12     the process.

13        A.   I didn't -- or, rather, I couldn't see members of the

14     Bratunac Brigade there because they weren't there.  I explained in detail

15     that at first there were some 15 MPs there who belonged to the

16     Bratunac Brigade.  Amp that the number went down to six or seven and at

17     certain points in time there were even less of us present in Potocari.

18        Q.   Then I will rephrase my question.  Did you see any member of the

19     military police of the Bratunac Brigade on the 12th of July at any point

20     in time taking part in the separation of able-bodied men?

21        A.   I didn't see any.

22        Q.   Everything you saw regarding the separation process, when the

23     able-bodied men were separated, was that members of the special police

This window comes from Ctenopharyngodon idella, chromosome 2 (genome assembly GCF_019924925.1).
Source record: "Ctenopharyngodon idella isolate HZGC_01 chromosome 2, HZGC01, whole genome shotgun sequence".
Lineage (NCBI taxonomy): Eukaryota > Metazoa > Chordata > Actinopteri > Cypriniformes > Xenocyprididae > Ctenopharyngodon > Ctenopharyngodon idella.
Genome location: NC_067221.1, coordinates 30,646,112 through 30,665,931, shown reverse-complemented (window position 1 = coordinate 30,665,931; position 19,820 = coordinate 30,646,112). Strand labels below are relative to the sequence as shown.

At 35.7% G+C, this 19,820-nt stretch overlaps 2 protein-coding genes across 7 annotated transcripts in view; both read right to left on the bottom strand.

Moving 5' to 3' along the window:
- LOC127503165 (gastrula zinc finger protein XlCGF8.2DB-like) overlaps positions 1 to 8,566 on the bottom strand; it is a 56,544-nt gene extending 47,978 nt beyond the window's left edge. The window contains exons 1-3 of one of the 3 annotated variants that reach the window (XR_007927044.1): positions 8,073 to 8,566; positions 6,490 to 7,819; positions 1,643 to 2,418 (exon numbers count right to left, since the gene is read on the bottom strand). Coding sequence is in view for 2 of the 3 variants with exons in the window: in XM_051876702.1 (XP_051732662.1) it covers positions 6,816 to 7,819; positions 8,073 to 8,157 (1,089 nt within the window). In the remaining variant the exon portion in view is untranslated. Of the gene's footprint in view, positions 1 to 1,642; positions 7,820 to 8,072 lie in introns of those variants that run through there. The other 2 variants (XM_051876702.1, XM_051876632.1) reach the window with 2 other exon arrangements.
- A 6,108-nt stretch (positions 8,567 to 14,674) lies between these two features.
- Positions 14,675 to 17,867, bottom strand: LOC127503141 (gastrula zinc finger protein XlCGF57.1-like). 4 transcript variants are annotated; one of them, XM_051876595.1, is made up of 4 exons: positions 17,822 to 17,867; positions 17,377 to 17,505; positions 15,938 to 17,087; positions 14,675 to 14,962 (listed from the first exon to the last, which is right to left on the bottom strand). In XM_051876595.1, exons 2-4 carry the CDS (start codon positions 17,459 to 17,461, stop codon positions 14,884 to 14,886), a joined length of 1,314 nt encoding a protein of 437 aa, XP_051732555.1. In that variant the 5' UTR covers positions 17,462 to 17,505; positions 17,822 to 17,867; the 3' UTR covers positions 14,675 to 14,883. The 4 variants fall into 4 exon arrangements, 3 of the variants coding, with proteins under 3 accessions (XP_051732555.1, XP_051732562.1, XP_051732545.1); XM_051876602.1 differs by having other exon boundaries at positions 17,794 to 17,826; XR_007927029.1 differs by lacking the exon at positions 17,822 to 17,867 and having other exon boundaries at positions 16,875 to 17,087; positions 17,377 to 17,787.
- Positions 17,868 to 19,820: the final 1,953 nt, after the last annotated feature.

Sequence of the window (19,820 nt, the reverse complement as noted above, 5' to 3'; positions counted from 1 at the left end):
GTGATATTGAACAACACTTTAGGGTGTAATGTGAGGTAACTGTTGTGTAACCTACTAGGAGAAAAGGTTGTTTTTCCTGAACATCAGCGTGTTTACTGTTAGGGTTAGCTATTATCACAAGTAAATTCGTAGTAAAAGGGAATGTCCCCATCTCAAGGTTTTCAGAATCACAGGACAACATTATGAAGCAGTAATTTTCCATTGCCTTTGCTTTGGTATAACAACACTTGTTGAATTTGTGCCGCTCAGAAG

24     brigade engaged in it?

25        A.   That is correct.  And I have explained already the -- the process

Page 11029

 1     itself.

 2        Q.   I want to ask you the following:  At some point in time, you saw

 3     General Mladic arrive, as you explained, in Potocari.  Do you recall

 4     that?

 5        A.   I do.

 6        Q.   Did you have occasion to see General Mladic at some point address

 7     the refugees in the area?

 8        A.   I saw him go there.  I saw him move in that direction.  He didn't

 9     stay there for long, and I can only suppose that he addressed them

10     because I couldn't hear him.

11        Q.   Let us look at excerpt from those events.

12             MR. STOJANOVIC: [Interpretation] It is P1147, the video we've

13     used already.  The segment I'm interested in begins at 24:40 ending at

14     25:42.  After that, I will have a few questions.

15             JUDGE ORIE:  Mr. Mladic, we take some patience until we see and

16     hear anything.  If you do the same, we can proceed.

17                           [Video-clip played]

18             MR. STOJANOVIC: [Interpretation] Thank you.

19        Q.   Mr. Janjic, do you remember whether General Mladic arrived in

20     Potocari before the transport set out, or at the moment people began

21     being transported?